The Indignation of a Cuban Who Will Not be Able to Vote on February 24

The only message permitted on billboards, television, radio, printed media, and in all public spaces, without exception, is Yes to the constitution. (14ymedio)

The author, who writes under a pseudonym, directs her letter to the opposition and to international bodies.

14ymedio bigger14ymedio, Guamacaro Canada, February 13, 2019 — An open letter from a common Cuban citizen, to all the member groups of the opposition, inside and outside of Cuba, as well as all the international bodies that maintain diplomatic relations with Cuba.

The proposal of some members of the Cuban opposition to abstain from the referendum on February 24 has no sense without having received, previously, international support on the illegitimacy of the process.

At these moments, facing the indifference of international actors, the only course that could provide salvation to the Cuban people is a massive No vote in the referendum.

In the first place, I invite all the participants of Cuba’s opposition to declare themselves in front of all the pertinent international bodies on the antidemocratic character of the upcoming referendum and to make a formal petition for the constitutional process led by the Communist Party of Cuba to be declared illegitimate.

I ask those same international bodies to take a position, since they will be the voice that defends an oppressed people, which, unlike the Venezuelan people, does not go out to the streets en masse to protest against its government because, in the course of the last 60 years, it has lost all hope of having a better future.

Cubans show a silent resignation in face of their numerous problems, starting with food of a low nutritional quality subsidized by the government via a provision card that is an instrument to gag the people.

The healthcare system, free but very precarious, and education based on indoctrination from early childhood are other instruments that fulfill the same function, in addition to the miserable salaries, which are around $30 per month on average.

The referendum will not have the presence of impartial international observers because the Communist Party of Cuba (PCC) does not permit them.

At this moment there is within the country a massive repression of the No campaign, according to statements from the Cuban Observatory of Human Rights, at the same time in which the PCC is carrying out a massive campaign for Yes. A countless number of banners promoting Yes, distributed by the PCC, invade the public space. The march of the torches, which was held at the end of January in the middle of a natural disaster in Havana, was dedicated to guaranteeing the vote for Yes, as is the televised campaign.

To this it’s necessary to add the immediate destruction of any banner alluding to No, the beatings of peaceful opposition figures who attempt to promote a campaign for No, as well as the constant censorship of telephone messages, of websites critical of the PCC, and of private mail that does not reach its destination if it contains any allusion to a position contrary to Yes.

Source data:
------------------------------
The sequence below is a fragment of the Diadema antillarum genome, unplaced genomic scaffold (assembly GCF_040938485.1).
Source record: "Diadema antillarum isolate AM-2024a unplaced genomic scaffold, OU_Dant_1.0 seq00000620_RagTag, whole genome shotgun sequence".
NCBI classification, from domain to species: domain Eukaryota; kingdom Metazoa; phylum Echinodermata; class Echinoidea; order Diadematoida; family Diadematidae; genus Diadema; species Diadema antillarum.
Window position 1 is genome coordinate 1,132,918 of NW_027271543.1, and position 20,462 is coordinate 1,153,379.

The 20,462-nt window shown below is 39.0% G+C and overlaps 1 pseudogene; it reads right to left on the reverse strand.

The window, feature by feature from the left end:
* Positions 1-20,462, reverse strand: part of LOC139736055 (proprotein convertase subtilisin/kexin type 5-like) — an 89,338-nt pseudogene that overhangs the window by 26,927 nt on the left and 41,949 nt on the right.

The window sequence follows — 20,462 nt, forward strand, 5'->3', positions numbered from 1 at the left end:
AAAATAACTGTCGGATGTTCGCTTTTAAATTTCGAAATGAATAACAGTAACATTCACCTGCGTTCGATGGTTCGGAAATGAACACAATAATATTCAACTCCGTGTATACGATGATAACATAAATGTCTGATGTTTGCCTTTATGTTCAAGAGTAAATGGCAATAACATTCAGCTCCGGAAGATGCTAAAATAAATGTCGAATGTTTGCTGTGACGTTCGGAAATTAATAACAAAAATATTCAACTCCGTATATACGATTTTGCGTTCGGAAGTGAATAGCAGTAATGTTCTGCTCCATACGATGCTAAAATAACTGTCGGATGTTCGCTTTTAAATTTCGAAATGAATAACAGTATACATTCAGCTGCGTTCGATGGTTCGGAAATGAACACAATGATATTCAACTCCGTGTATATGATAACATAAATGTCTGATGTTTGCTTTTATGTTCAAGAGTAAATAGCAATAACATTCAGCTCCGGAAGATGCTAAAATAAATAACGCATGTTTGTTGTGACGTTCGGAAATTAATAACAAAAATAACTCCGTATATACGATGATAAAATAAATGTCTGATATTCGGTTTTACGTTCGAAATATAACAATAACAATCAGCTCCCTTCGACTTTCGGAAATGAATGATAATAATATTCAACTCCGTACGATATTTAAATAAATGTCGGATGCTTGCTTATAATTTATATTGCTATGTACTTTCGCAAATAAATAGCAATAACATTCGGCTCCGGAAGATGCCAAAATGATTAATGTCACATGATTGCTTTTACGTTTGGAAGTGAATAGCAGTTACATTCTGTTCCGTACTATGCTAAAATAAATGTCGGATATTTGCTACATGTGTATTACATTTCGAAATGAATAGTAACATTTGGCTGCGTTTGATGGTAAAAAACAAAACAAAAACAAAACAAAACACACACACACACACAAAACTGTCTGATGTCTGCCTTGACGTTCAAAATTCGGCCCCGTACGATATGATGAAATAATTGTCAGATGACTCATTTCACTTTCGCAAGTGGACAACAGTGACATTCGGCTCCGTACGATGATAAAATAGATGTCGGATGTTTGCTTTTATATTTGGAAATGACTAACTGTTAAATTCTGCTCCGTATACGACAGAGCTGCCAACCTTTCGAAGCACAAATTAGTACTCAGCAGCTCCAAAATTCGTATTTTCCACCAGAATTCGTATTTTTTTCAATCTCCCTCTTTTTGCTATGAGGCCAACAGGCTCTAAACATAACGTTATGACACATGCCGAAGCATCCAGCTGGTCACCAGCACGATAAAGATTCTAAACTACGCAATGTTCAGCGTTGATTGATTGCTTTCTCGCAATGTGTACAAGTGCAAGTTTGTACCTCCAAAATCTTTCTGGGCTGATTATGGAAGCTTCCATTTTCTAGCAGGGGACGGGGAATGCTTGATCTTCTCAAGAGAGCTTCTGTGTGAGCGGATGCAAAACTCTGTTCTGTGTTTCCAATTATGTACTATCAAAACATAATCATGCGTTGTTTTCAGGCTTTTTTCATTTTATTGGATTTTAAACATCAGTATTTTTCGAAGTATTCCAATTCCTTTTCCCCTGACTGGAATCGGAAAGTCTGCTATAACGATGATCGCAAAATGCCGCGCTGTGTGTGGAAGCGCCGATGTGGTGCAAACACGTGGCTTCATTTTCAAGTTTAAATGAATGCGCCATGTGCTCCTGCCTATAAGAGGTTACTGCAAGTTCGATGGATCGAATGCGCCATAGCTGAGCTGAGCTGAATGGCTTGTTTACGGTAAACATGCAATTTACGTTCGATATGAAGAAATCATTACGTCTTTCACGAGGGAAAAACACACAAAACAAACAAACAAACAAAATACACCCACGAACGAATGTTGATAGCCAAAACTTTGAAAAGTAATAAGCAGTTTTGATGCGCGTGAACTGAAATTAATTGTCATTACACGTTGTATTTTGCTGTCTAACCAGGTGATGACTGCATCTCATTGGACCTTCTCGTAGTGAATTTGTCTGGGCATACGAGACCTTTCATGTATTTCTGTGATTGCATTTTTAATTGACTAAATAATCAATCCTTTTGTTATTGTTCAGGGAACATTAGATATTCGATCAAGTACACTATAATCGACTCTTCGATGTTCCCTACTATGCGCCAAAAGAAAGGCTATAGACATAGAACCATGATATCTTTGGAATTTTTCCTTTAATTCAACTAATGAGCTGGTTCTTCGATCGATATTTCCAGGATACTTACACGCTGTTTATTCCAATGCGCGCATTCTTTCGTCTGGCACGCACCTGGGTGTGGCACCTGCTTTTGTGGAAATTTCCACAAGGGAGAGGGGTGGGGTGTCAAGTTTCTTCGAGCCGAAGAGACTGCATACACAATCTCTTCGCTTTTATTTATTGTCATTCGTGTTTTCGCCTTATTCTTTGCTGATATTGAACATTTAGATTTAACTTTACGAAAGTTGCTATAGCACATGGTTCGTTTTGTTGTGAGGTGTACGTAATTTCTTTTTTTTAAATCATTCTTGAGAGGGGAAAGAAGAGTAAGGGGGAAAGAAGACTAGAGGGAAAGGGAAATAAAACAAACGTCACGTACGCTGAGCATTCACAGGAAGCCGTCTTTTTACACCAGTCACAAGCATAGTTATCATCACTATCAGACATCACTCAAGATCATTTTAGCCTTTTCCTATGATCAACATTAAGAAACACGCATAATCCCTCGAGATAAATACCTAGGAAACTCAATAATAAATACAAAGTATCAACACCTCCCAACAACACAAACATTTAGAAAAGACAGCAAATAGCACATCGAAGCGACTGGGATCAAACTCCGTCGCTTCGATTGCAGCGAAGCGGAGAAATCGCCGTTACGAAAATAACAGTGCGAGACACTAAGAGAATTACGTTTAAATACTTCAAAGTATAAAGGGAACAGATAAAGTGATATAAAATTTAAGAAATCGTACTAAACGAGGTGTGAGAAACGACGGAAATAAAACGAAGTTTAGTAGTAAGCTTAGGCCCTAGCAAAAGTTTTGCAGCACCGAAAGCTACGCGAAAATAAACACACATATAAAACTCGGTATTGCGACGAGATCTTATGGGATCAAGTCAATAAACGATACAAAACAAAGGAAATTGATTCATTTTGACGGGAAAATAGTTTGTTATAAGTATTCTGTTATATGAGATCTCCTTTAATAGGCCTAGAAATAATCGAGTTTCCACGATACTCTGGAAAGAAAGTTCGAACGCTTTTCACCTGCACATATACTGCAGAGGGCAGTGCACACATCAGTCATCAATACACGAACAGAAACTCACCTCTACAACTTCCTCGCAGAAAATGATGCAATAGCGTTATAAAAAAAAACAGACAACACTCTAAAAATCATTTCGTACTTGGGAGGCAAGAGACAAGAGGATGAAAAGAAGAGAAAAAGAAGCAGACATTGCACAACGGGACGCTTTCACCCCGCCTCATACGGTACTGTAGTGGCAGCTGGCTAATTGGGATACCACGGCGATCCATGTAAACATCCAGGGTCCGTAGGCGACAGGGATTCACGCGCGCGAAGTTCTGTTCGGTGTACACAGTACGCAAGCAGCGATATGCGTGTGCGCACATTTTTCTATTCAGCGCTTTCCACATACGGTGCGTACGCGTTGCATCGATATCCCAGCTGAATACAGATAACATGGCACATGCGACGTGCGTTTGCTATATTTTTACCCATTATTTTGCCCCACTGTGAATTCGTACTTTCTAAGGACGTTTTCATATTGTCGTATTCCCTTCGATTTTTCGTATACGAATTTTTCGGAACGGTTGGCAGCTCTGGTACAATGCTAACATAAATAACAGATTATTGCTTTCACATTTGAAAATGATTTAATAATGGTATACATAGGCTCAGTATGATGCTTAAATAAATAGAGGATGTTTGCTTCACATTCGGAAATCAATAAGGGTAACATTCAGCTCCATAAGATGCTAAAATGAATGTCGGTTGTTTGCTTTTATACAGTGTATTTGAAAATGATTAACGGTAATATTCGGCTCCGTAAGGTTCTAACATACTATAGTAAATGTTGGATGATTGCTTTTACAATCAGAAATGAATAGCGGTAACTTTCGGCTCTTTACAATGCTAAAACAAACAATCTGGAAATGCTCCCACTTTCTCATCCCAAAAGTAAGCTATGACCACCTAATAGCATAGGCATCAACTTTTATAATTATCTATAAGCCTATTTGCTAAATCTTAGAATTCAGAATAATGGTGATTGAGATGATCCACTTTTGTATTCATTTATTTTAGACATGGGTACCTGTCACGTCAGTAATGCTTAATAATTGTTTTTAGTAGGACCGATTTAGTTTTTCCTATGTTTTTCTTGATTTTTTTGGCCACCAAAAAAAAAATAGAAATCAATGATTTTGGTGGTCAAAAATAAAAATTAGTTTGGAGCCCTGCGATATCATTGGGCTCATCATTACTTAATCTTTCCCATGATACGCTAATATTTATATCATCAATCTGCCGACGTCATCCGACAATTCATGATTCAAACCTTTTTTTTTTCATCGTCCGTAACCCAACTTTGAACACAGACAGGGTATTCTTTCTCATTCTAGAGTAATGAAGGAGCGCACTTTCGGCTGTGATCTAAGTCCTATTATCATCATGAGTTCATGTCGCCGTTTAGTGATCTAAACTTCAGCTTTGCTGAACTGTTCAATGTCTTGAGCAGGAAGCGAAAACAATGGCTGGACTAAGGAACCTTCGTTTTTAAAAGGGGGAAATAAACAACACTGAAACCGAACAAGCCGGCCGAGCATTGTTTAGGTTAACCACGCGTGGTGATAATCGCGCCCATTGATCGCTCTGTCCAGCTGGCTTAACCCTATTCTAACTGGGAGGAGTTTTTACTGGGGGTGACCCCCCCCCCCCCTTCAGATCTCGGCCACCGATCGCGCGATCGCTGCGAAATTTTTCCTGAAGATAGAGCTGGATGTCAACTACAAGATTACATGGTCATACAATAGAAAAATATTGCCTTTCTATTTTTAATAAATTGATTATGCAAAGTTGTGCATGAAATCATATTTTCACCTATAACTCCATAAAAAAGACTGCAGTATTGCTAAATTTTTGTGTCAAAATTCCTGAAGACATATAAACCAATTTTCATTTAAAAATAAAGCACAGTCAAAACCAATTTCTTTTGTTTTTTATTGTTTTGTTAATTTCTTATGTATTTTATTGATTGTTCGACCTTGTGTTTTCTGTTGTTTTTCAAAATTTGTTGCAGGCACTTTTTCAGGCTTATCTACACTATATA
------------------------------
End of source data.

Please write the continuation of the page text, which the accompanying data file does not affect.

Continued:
A few days ago the PCC said that citizens who live or find themselves temporarily outside of Cuba will not have the right to vote. On the other hand, those who find themselves abroad fulfilling some mission for the government of Cuba will be able to vote. The excluded denounced this measure in protests in front of Cuban embassies in several countries.

The illegitimacy of the process of constitutional reform is reflected in Article 224 of the draft, which declares “the irrevocability of socialism and the political and social system established in Article 3.”

Rarely has the world seen a form of repression that guarantees the gagging of all the citizens of a country, against 11 million Cubans who maintain ties of blood and friendship with more than 3 million emigrants spread out all over the world, by denying them the right to enter and leave the country without restrictions.

This is the greatest emotional blackmail in modern history, when thousands of mothers see themselves deprived of seeing their children on or off the island because of having expressed their ideas. Because more than political prisoners inside jails, which unfortunately exist in the present in Cuba, those who are on the island live in reality in a psychological imprisonment, the same in which the 3 million relatives who live abroad find themselves.

What is happening in Cuba at this time is not a physical genocide, although many deaths are consequences of the policy of repression of the government, but rather a moral genocide, committed by a sole party against the people, snatching from them the right to mobility inside and outside of their country by means of blackmail, denying them the right to the free expression of their ideas.

This fact must be denounced in front of international authorities. A country in which the most minimal protest turns into a labor of titans needs to be defended in the face of the imposition of a shameful constitutional text on its citizens.

I ask for the same understanding toward Cuba that the international community now has toward Venezuela, where it has recognized the right of citizens to fight against communist doctrine to get out of famine and return to democracy.

Translated by: Sheilagh Carey


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